Lockheed Shifts UAV Production Towards Civilian Market – 14 January 2015
As the US pulls out of Afghanistan, the military drone market is rapidly shrinking. Lockheed Martin is now beginning to shift their drone products towards the civilian market. In the last couple years, they have developed several small UAS platforms designed primarily for domestic use. Jay McConville, Lockheed’s director of business development for unmanned solutions says “There is a great thirst for UAVs for precision agriculture, law enforcement, firefighting, pipeline monitoring, etc. These are new markets that have seized on this capability.” One of Lockheed’s newer platforms, the Indago quadcopter is already being used by law enforcement and first responders. Its small 32 inch size and light weight design makes it perfect for the civilian industry.
Commercial Pilots Fight to Tighten Drone Regulations – 16 January 2015
With the rapid increase of personal drones in the national airspace, manned-aircraft pilots are becoming increasingly concerned about safety. In the past two years the FAA has received numerous reports of near misses between drones and large aircraft. Currently, drones are not supposed to fly above 400ft. However, many hobbiest drones are capable of reaching altitudes of several thousand feet. A quick YouTube search proves people are not obeying this altitude limit. Without proper regulations in place, the chance of a mid-air collision is high. Commercial pilots are now beginning to fight back by lobbying regulators for strict rules for drones, and by reporting any unlawful use.
FAA has Granted CNN Permission to Start Using Drones – 12 January 2015
Recently, the FAA gave CNN the green light to begin testing sUAS for news reporting purposes. The FAA plans to closely monitor the test program to gain feedback on how to safely enable the widespread use of drone by media companies. CNN plans to use high quality drones to capture aerial video and still images.
Britain could become a world leader in the billion-pound drone industry – 16 January 2015
Britain is leading the way with drone velocity. Currently commercial use of drones in the U.S. is illegal while in Britain it has become a huge prospect for many companies. One issue the U.S. is facing is a air traffic control system that was developed before drones were so prevalent. Britain’s CAA has been far more successful in implementing policy and therefore Britain is far ahead of the U.S. in turning drones into a “billion-pound industry”.
Recently the FAA has asked local police to start looking for drone pilots that are breaking the law. The only issue is that the laws around drones are still, mostly, up in the air. There have been very few court cases involving drones so constitutional rights surrounding drones are undetermined. While police are being asked to look for those breaking laws they are warned not to detain anyone without proof of the pilot breaking a law which can be hard to do.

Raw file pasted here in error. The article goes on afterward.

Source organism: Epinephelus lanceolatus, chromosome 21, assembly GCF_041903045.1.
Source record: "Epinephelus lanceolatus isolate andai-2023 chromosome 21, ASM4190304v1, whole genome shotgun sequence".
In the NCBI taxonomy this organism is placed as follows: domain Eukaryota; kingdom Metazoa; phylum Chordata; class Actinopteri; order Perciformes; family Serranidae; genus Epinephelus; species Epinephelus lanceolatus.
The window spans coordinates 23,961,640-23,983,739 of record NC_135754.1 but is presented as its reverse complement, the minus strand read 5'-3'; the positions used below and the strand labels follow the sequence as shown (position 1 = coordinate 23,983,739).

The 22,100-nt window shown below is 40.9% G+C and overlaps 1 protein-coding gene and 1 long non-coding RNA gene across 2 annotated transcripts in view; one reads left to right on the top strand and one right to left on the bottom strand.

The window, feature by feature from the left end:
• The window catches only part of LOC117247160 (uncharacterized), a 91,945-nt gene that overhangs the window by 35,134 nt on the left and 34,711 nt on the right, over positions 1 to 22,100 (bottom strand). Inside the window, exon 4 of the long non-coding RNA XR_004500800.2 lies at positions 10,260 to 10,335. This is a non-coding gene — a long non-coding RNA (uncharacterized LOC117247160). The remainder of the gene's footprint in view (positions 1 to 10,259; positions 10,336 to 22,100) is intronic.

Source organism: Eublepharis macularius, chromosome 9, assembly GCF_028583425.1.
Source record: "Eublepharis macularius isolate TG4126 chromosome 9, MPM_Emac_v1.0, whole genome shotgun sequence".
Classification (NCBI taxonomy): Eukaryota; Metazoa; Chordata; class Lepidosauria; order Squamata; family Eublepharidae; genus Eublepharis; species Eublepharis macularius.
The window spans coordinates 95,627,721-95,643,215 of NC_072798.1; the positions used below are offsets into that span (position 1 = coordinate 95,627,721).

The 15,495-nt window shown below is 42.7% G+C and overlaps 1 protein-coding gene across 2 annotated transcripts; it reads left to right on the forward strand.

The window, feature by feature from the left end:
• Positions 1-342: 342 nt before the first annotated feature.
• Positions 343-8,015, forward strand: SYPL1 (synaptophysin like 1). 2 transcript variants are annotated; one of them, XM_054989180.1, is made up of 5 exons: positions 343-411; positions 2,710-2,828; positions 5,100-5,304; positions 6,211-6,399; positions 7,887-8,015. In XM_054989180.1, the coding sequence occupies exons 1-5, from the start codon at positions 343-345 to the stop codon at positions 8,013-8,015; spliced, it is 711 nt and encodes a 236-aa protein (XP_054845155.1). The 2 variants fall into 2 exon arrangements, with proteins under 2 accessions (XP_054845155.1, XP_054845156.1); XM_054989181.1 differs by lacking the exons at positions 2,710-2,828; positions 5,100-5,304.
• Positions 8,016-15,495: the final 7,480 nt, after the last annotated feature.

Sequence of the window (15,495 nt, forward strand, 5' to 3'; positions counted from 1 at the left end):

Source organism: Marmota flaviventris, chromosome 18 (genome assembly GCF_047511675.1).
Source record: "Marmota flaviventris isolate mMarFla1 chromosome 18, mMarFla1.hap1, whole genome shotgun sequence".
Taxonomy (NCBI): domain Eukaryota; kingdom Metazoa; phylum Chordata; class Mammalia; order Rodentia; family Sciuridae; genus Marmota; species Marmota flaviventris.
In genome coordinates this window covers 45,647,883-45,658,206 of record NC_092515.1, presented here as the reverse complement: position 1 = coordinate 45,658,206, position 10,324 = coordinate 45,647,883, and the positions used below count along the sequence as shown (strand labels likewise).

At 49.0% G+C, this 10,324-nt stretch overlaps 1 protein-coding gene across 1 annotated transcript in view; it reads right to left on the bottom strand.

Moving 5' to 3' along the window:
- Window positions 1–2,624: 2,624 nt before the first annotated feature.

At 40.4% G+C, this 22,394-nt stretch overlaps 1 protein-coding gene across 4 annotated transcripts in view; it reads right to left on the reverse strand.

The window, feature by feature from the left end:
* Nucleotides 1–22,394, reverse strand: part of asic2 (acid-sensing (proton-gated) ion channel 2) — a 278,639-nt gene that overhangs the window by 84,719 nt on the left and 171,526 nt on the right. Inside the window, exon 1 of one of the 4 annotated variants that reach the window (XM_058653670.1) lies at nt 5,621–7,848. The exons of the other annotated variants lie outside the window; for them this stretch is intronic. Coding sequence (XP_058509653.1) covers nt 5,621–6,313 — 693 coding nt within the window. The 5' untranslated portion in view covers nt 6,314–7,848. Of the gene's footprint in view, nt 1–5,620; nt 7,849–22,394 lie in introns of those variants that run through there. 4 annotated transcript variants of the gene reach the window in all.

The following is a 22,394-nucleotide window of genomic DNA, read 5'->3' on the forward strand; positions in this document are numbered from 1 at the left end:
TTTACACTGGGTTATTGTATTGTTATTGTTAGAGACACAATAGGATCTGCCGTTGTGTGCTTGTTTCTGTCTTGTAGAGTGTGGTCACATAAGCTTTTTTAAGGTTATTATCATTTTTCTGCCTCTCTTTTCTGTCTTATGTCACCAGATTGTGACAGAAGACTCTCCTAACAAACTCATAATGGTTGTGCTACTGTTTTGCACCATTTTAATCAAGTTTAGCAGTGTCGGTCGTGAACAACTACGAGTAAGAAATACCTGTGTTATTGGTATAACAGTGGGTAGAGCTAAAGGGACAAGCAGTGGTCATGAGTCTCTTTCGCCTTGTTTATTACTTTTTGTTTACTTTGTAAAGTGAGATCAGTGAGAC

Drones That Can Suck Up Water Hunt Oil Leaks, Invasive Species – 20 January 2015
One of the newest innovation in drone use is ecological sampling. These drones are flying to remote bodies of water and can gather far more samples than manned teams. They are also devolping drones that can analyze the samples on board which saves even more time and power. These drones are cutting the cost of sampling which could lead to more extensive and accurate data. The drones are sampling for things like oil spills, invasive species, and algae blooms and even advancing the industry by developing technologies to land on wavy body’s of water and to counteract gusts of wind.
Poachers, Conservationists Use Drones and GPS in Wildlife Battle – 17 January 2015
A single pound of rhino horn sells for about $43,000, according to an NBC London News Report. Ecological conservationists and law enforcement services in Namibia are in the trial phase of implementing cutting-edge technology to combat poaching. By using the drone’s ability to loiter virtually undetected, agencies hope to develop nighttime surveillance platforms that utilize both night vision and FLIR technologies to at least capture credible evidence to bring poachers to justice. But with benefit comes cost – the price of a drone with such capability is estimated to be over $200,000.
University Students Design Solar-powered Drone – 17 January 2015
Students from Nanchang Hangkong University in Nanchang Province, China have developed a solar-powered, what appears to be from the photo, quad copter. The details of the article are minimal, not specifying if solar power was capable of fully sustaining the batteries onboard the aircraft. However, the development of utilizing solar power to extend flight time is, without question, important.
Skydio Lands $3 Million to Keep Drones from Crashing – 15 January 2015
Skydio, the start-up of three MIT graduates, has recently earned funding for its software research. The end goal is develop a program that interprets and converts two-dimensional video into three-dimensional data that can then be processed by onboard computer to make altitudinal and attitudinal corrections. Such software would reduce the training an end-user would need to operate an otherwise sophisticated drone platform, giving consumers easier overall.